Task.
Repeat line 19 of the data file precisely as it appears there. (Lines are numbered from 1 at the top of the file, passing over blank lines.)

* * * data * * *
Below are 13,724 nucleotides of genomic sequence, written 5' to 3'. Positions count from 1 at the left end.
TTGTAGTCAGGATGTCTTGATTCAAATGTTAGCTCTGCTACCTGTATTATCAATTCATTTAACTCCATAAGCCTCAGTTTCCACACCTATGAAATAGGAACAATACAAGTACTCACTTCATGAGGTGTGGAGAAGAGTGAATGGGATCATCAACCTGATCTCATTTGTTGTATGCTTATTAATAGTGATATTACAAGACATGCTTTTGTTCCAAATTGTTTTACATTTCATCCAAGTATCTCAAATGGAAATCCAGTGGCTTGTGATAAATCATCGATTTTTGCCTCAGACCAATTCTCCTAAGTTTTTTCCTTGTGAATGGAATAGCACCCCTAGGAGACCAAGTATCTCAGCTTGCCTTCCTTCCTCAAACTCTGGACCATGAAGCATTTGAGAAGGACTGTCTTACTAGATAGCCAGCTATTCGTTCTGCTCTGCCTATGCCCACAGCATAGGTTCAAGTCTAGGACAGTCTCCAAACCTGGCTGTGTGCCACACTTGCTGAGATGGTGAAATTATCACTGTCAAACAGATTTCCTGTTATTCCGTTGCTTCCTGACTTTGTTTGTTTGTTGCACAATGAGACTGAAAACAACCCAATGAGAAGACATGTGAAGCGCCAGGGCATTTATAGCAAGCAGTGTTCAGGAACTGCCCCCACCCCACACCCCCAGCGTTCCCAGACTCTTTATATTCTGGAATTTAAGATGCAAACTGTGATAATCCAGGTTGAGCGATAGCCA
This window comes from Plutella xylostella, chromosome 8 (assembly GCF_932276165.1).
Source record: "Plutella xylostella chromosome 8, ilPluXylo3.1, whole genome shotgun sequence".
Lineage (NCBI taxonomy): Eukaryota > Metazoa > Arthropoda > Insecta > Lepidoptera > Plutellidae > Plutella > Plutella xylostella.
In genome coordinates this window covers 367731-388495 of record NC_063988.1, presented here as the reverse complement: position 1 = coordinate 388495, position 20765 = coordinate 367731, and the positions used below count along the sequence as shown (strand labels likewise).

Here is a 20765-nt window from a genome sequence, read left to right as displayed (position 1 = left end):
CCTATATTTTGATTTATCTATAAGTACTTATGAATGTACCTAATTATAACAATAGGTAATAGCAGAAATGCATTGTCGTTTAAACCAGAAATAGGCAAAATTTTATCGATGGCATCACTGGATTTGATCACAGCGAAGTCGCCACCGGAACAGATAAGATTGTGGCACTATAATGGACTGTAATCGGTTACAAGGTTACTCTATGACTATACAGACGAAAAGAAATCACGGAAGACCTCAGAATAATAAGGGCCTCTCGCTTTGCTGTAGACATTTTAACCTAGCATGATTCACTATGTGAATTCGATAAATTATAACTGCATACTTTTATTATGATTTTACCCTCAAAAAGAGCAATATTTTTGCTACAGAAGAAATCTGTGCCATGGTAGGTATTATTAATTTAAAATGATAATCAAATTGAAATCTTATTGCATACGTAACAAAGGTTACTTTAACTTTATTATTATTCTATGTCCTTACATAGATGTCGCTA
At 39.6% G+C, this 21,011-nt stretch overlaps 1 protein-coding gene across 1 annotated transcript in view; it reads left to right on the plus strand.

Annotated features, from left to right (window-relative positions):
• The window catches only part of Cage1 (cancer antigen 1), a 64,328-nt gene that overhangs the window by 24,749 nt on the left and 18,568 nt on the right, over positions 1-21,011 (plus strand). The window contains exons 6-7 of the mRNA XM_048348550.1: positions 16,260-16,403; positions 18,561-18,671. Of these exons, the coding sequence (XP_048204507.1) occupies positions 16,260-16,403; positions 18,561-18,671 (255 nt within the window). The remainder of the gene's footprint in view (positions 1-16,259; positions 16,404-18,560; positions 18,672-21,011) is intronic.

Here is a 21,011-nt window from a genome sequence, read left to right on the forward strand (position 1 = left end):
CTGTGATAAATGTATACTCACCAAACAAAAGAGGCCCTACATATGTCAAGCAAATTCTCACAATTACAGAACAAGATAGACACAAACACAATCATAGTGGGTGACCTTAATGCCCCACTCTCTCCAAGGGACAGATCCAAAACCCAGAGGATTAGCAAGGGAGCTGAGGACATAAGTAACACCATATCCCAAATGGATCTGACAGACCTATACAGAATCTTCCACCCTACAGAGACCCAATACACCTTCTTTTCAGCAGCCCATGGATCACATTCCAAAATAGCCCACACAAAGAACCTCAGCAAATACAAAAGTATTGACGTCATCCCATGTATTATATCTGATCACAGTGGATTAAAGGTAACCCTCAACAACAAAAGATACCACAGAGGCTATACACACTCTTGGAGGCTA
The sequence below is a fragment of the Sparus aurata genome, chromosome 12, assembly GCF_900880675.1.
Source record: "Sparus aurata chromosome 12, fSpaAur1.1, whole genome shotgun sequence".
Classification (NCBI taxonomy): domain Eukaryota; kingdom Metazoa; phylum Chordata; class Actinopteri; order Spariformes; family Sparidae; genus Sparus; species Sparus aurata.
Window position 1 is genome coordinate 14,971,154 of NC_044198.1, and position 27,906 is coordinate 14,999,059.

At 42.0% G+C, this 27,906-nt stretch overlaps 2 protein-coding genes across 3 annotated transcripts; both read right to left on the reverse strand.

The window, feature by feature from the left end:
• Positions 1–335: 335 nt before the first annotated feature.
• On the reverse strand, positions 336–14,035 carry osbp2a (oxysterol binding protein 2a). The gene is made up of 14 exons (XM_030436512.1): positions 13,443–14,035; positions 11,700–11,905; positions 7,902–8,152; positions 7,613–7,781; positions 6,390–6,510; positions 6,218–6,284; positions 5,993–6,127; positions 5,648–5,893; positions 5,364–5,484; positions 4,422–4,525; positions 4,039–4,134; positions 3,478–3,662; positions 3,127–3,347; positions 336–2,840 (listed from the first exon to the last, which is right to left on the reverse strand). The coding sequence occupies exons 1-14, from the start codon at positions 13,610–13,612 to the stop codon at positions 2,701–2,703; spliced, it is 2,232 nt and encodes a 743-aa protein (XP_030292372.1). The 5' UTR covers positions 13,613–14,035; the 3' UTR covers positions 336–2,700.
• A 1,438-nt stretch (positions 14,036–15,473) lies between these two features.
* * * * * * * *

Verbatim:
The window, feature by feature from the left end: